A little mouse compares her things to her mother's, and all but one come up short.
"My purse is good..." begins Bella, looking at her child's handbag, which is purple with a flower on it. "Mommy's is better," she continues after the page turn, and there she is, sitting next to her mother's zebra-striped pocketbook, its contents strewn about: compact, cellphone, wallet, and keys. Likewise, Bella's necklace (macaroni) is good, but her mother's (pearls) is better. Through shoes, paint (Mommy's is nail polish), bubbles, and more, Bella cheerfully considers the superiority of her mother's accoutrements, until she gets to "Mommy's cat" and realizes her toy kitty—"the best of all"—is missing and hunts frantically for it. It's a thin premise for even 32 pages. Readers may well tire of the unspooling comparisons before reaching the lost-kitty crisis. Harper's mixed-media illustrations are bright and friendly, but their handmade look works against her conceit: Mommy's things don't look all that grown-up by comparison with Bella's. She also misses an opportunity by concealing the toy kitty from both readers and Bella while it is "lost" in the folds of Mommy's wedding gown, in which Bella is playing dress-up. While the situation is believable, making bits of is visible would have given children something to look for along with Bella; as it is, they can only sit passively and worry.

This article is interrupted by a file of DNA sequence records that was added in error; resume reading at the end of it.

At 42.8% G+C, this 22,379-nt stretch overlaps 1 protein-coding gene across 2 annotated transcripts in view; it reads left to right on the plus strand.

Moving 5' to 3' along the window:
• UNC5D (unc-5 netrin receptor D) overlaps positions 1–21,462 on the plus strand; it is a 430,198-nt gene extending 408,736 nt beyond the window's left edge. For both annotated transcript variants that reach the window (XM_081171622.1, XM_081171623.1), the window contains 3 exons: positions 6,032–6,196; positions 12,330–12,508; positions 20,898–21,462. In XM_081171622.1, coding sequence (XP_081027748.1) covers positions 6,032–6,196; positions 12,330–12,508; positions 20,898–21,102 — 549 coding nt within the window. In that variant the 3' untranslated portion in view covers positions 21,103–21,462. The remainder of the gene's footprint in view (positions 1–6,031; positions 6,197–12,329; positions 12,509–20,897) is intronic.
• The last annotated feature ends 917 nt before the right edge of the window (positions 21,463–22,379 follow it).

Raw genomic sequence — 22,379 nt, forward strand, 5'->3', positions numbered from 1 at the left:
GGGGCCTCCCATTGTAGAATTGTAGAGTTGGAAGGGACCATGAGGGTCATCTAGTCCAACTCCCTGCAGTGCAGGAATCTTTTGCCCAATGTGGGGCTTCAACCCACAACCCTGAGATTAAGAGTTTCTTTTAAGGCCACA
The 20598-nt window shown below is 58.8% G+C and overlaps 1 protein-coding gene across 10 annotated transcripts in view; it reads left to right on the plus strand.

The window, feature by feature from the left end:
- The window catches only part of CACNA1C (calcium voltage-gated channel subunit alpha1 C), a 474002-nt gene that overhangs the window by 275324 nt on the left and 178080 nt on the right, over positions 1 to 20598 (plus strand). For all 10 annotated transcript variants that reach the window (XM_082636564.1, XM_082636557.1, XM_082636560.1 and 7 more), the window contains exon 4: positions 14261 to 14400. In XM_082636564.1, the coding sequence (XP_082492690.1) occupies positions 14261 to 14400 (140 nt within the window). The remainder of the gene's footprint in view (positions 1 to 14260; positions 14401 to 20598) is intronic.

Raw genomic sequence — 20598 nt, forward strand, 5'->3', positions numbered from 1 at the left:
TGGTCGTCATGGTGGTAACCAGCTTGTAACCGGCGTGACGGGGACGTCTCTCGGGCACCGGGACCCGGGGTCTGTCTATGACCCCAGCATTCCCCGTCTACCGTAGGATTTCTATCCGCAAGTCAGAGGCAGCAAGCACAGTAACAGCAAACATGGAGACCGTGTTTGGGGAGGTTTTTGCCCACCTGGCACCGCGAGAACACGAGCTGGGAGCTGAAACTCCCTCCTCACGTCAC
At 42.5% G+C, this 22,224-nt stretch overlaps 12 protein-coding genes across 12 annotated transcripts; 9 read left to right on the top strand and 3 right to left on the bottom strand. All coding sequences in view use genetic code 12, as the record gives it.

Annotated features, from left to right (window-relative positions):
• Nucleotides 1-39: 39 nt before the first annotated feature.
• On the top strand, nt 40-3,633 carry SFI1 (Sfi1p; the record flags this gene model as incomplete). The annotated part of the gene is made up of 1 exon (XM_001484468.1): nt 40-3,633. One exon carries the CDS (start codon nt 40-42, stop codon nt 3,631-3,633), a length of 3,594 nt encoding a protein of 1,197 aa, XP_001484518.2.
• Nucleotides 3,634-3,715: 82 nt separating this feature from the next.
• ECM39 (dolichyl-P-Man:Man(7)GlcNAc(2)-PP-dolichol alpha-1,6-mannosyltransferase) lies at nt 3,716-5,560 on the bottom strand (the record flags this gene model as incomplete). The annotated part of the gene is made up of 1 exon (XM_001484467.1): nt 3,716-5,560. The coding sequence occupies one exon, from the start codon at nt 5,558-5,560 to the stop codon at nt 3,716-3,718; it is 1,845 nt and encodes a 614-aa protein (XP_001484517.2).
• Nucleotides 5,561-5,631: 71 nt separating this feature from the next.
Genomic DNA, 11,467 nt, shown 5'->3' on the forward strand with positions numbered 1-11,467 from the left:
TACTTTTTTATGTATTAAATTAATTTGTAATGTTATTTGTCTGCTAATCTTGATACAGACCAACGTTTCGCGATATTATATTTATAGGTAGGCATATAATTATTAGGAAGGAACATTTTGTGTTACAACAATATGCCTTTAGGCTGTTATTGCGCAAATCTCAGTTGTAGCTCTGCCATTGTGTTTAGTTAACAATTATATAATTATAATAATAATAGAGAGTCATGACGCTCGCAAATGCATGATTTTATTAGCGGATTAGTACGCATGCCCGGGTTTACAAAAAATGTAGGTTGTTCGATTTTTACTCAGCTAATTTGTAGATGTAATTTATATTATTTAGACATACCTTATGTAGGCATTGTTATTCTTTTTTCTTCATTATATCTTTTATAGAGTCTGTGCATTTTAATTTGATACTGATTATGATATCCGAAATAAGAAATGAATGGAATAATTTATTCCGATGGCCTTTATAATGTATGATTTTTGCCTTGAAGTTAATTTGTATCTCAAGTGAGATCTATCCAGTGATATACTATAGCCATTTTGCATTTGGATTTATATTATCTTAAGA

Cute, but a miss nevertheless. (Picture book. 2-4)